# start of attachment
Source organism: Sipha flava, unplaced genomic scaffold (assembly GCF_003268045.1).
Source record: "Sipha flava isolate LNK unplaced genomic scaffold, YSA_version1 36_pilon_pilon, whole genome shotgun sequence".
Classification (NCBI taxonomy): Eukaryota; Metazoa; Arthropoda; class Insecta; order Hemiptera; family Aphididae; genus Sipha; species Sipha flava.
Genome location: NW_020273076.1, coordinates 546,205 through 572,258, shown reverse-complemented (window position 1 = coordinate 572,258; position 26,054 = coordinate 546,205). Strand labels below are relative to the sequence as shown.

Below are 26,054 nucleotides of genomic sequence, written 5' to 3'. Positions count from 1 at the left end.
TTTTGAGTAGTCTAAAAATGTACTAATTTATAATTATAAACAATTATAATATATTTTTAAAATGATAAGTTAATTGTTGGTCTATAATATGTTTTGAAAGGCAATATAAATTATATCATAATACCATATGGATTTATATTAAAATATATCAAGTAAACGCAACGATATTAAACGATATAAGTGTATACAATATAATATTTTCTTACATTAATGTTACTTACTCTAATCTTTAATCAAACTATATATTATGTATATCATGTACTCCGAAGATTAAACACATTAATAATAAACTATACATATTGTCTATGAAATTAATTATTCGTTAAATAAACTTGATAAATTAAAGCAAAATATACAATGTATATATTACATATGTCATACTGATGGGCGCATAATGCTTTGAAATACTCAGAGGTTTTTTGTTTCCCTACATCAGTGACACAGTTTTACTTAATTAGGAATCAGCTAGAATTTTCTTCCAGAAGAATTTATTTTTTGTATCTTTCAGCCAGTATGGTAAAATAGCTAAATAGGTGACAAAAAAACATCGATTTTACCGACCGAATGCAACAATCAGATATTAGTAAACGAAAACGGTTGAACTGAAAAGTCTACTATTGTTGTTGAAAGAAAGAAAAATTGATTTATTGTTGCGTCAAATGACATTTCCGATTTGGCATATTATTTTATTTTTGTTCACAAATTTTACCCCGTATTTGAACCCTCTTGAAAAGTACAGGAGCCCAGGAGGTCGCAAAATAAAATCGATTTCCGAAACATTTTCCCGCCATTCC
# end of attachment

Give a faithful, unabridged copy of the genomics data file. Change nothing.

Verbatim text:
Source organism: Sipha flava, unplaced genomic scaffold (assembly GCF_003268045.1).
Source record: "Sipha flava isolate LNK unplaced genomic scaffold, YSA_version1 36_pilon_pilon, whole genome shotgun sequence".
Classification (NCBI taxonomy): Eukaryota; Metazoa; Arthropoda; class Insecta; order Hemiptera; family Aphididae; genus Sipha; species Sipha flava.
Genome location: NW_020273076.1, coordinates 546,205 through 572,258, shown reverse-complemented (window position 1 = coordinate 572,258; position 26,054 = coordinate 546,205). Strand labels below are relative to the sequence as shown.

Below are 26,054 nucleotides of genomic sequence, written 5' to 3'. Positions count from 1 at the left end.
TTTTGAGTAGTCTAAAAATGTACTAATTTATAATTATAAACAATTATAATATATTTTTAAAATGATAAGTTAATTGTTGGTCTATAATATGTTTTGAAAGGCAATATAAATTATATCATAATACCATATGGATTTATATTAAAATATATCAAGTAAACGCAACGATATTAAACGATATAAGTGTATACAATATAATATTTTCTTACATTAATGTTACTTACTCTAATCTTTAATCAAACTATATATTATGTATATCATGTACTCCGAAGATTAAACACATTAATAATAAACTATACATATTGTCTATGAAATTAATTATTCGTTAAATAAACTTGATAAATTAAAGCAAAATATACAATGTATATATTACATATGTCATACTGATGGGCGCATAATGCTTTGAAATACTCAGAGGTTTTTTGTTTCCCTACATCAGTGACACAGTTTTACTTAATTAGGAATCAGCTAGAATTTTCTTCCAGAAGAATTTATTTTTTGTATCTTTCAGCCAGTATGGTAAAATAGCTAAATAGGTGACAAAAAAACATCGATTTTACCGACCGAATGCAACAATCAGATATTAGTAAACGAAAACGGTTGAACTGAAAAGTCTACTATTGTTGTTGAAAGAAAGAAAAATTGATTTATTGTTGCGTCAAATGACATTTCCGATTTGGCATATTATTTTATTTTTGTTCACAAATTTTACCCCGTATTTGAACCCTCTTGAAAAGTACAGGAGCCCAGGAGGTCGCAAAATAAAATCGATTTCCGAAACATTTTCCCGCCATTCC